Published Nov 14, 2015Kataklysm have had a busy year. Their tour schedule has seen them hit many of the biggest metal festivals around the world including the iconic Wacken Open Air festival in Germany. In July, they released their widely praised 12th album, Of Ghosts and Gods. Last night (November 13), the melodic death metal stalwarts returned to their hometown of Montreal to melt faces off the voracious crowd who packed into the Virgin Mobile Corona Theatre.
The night, however, had even greater significance to the Montreal metal scene. After over 20 years of bringing the brightest and best metal bands in the world to Montreal, tonight marked the last show for beloved metal promoters Brave Concerts International (BCI). Kataklysm shared their thoughts on Facebook prior to the show: "Our hometown gig this year will be very special this time around, as one of Canada's top promoters and closest friends will be closing its doors after 21 years of bringing metal to Canada, this will be the last show they promote and they chose to do it with Kataklysm, we are honored to be part of this great night…"
After local black metal upstarts Necronomicon delivered a strong performance, it was time for Austria's Belphegor to take the stage. Self-described as "supreme death / black metal art," the four-piece hammered the crowd with their evil, pestilent presence. Frontman Helmuth Lehner wailed into a bloodied microphone assembled from various animal skulls, flanked by his guitarists. Pyrotechnic cones spewed filthy red and green colors into the air while songs like "Lucifer Incestus" and "Black Winged Torment" sent most of the pit into a frenzy.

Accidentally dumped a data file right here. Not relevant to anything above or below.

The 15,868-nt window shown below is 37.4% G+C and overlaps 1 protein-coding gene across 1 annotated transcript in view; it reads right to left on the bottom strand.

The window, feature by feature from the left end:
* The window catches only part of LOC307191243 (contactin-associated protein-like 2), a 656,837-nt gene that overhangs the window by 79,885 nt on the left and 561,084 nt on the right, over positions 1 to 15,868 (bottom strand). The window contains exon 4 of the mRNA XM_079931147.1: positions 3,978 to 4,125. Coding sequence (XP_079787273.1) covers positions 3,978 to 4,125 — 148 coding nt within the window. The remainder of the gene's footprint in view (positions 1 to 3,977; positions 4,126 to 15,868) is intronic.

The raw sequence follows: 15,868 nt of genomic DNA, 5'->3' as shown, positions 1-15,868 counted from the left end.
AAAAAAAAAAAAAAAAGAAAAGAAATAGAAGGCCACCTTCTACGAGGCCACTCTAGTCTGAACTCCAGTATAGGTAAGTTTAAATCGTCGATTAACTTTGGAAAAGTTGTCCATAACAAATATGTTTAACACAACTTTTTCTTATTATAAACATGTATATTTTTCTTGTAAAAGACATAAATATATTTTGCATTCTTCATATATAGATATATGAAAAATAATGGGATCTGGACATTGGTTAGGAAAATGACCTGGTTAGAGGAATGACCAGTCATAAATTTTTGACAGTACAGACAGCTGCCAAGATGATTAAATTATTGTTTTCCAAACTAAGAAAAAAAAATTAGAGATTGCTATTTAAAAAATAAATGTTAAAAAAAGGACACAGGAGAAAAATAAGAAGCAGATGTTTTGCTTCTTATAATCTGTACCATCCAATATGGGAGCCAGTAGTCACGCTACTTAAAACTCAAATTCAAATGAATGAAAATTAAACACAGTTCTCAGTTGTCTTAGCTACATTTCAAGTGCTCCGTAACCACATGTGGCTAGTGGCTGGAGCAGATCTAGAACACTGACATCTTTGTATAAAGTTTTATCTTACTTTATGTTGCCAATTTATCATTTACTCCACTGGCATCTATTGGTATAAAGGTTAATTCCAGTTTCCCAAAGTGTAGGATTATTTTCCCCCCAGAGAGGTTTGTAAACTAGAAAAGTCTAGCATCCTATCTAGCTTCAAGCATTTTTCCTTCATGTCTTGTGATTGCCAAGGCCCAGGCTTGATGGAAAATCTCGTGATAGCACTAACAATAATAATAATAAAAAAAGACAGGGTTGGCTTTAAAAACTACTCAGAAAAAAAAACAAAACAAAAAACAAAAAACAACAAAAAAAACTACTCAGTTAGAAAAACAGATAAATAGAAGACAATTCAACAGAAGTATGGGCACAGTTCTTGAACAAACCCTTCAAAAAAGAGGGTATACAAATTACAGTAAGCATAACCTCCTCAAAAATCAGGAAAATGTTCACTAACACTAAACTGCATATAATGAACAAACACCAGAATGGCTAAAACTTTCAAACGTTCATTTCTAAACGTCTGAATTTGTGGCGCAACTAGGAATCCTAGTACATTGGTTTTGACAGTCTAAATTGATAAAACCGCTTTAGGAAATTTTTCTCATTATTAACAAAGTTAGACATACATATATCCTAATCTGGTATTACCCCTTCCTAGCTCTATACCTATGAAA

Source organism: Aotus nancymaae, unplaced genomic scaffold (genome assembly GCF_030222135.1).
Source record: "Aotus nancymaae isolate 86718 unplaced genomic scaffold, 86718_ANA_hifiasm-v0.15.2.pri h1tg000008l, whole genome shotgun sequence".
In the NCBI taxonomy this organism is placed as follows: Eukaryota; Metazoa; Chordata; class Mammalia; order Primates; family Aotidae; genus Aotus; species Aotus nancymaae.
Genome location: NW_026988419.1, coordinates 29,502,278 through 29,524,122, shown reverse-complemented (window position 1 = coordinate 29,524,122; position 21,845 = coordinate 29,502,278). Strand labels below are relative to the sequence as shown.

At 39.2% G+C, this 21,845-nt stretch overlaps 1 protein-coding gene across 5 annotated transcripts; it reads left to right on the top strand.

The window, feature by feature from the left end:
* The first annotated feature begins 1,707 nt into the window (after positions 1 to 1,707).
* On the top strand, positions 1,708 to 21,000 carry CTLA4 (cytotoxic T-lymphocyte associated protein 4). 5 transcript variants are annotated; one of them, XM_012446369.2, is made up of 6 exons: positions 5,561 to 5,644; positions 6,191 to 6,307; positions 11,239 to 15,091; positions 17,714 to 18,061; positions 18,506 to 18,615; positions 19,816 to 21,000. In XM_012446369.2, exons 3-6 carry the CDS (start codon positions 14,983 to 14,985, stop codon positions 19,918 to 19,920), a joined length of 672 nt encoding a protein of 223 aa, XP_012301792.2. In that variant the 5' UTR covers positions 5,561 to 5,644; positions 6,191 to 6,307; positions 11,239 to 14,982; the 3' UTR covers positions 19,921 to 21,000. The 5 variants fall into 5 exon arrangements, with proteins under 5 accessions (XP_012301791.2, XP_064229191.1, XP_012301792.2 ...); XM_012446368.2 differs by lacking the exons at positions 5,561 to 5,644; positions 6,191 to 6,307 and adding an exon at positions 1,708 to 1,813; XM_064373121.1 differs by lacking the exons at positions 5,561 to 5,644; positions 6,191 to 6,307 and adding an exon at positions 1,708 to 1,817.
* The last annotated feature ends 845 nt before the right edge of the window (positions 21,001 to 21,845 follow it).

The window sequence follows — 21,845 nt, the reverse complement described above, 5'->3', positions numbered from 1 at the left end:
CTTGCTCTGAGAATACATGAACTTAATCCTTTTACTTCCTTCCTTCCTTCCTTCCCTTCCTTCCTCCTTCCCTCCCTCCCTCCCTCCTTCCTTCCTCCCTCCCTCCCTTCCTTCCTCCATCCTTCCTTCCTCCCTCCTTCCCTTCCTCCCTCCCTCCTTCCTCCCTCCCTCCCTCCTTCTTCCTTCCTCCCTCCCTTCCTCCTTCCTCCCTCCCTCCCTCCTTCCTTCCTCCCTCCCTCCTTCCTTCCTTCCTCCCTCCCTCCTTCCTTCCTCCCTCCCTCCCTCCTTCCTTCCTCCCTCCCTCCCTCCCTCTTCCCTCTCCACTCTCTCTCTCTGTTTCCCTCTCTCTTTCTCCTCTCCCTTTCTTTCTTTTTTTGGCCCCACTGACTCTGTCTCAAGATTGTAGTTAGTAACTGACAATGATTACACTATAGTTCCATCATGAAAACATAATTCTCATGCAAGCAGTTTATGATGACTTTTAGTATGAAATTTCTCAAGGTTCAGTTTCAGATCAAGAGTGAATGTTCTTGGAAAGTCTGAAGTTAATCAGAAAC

After a short interlude, the crew from BCI assembled onstage to relate their storied history to the crowd, to bid farewell and to thank the countless fans and bands that have been part of their journey over the years. After a few emotional speeches from the team, BCI President Stephan Mellul bid his final farewell by diving off the stage and crowd surfing with the help of his disciples below.
Next to take the stage were the "Sons of Montreal," Kataklysm themselves. Devoid of the blood and make-up and shrieking gimmicks of the other bands, they went straight to work, bursting into action and pounding away at the crowd with their relentless riffs. Frontman Maurizio Iacono prowled around the stage, delivering an emotional and powerful performance as he towered over the mosh pit below.
The band took full advantage of the depth of their catalogue, deftly and relentlessly delivering choice cuts that never once gave crowd a moment to escape the chaos. The detractors of Kataklysm's newer work, who lamented the shift toward the melodic on the band's latest LP, may have been caught off-guard by the fury Kataklysm unleashed during that album's "Thy Serpent's Tongue." Countless bodies flung themselves from the stage and into the swirling, thrashing pit below as the fans revelled in every riff.